Monday, October 20, 2008

Muhammad Ali and religious studies

Today, one of the students in my lecture class gave a presentation on Muhammad Ali. In his deep-south intonation, he spoke enthusiastically about Ali's successes as a boxer ("The Jungle Rumble! Thrilla in Manila!") and his status as a mainstream superstar that I hadn't been that aware of. I learnt, for instance, that Ali had a reach of 78.8 inches and a ration of 100:5 in his amateur fights which, even I understood, was phenomenal.

The point of the presentation was of course Ali's conversion, first to the Nation of Islam and then to Sunni Islam, but the guys got all excited about his boxing record and as I am a bit tired out from teaching during the chaggim, I let them run with it for far too long. The marines started discussing why and how he could have received a presidential medal although he had refused to serve in Vietnam (Ali was pardoned in 1971). In honor of the occasion, some of the deep sleepers emerged from their stupor, while the women, strangely and entirely uncharacteristically, remained silent. From boxing, they moved on to Ali's take on jihad which made me very happy because this was also one of today's topics: jihad in the Qur'an, in English parlance, the hijacking of the term by mujahaddin and western journalists and what that meant for the term today etc... For many, the stark multivalence of terms such as jihad is difficult to grasp and I cannot decide if this complexity is only tough for teenagers or compounded by the south where, religiously and in theory, a lot is seen much more clear-cut then elsewhere. We'll see how they do in their quizz on Islam on Friday. I'm expecting some gems!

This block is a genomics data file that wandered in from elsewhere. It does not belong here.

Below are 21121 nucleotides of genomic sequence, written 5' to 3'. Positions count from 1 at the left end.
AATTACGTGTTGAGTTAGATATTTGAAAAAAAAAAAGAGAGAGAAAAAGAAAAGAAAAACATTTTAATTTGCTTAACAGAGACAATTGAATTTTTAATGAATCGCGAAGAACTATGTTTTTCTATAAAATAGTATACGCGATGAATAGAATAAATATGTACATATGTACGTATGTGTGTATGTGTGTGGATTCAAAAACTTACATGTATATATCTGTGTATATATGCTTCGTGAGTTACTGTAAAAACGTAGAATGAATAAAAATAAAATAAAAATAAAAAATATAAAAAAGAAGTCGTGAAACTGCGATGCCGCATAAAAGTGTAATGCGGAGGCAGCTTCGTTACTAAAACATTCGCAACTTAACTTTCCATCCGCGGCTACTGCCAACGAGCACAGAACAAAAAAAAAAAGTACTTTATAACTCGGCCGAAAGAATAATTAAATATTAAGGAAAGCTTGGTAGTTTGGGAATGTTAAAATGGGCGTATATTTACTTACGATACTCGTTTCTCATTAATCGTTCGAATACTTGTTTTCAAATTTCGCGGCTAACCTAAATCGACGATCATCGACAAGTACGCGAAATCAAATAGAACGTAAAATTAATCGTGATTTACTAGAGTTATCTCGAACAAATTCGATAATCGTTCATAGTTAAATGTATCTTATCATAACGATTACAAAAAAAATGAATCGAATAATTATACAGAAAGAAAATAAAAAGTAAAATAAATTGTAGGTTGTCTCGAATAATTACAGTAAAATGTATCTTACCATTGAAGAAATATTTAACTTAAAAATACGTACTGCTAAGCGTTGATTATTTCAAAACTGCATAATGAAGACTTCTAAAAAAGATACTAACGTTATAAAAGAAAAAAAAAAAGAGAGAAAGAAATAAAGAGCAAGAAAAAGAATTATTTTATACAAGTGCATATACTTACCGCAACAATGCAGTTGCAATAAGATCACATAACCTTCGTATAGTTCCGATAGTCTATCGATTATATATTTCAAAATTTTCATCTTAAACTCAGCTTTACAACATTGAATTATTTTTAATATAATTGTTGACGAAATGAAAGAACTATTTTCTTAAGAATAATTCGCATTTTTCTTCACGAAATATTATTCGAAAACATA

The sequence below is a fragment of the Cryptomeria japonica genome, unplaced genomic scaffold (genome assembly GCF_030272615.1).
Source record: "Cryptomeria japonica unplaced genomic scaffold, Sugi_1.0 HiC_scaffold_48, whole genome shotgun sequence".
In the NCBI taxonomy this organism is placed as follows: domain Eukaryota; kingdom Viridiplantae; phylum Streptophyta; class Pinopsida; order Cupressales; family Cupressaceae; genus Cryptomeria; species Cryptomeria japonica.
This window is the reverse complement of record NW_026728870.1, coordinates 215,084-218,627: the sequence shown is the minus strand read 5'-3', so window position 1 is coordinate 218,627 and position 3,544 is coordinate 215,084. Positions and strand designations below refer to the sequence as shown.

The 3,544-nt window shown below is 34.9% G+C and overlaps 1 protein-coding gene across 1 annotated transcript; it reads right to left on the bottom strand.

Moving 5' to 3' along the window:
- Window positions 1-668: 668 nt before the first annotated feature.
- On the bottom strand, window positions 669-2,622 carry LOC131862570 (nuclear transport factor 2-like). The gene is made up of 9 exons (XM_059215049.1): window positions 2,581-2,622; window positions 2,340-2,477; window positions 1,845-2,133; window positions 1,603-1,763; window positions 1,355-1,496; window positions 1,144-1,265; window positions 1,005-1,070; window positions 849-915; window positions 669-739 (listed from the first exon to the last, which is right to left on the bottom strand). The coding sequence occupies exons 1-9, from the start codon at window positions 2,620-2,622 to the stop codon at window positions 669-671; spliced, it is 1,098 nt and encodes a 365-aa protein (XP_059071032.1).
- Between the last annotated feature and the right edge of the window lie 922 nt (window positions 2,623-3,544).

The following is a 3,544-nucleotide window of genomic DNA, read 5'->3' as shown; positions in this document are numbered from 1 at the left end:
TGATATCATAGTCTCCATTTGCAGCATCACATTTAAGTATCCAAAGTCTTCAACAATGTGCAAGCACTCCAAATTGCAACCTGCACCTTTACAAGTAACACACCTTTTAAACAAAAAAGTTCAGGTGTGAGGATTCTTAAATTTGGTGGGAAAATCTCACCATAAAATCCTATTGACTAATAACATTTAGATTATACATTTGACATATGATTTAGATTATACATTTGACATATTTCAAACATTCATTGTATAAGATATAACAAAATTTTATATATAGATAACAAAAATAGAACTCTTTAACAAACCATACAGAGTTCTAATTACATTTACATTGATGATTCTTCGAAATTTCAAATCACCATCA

Here is Muhammad Ali, already marked by Parkinson, lighting the torch:

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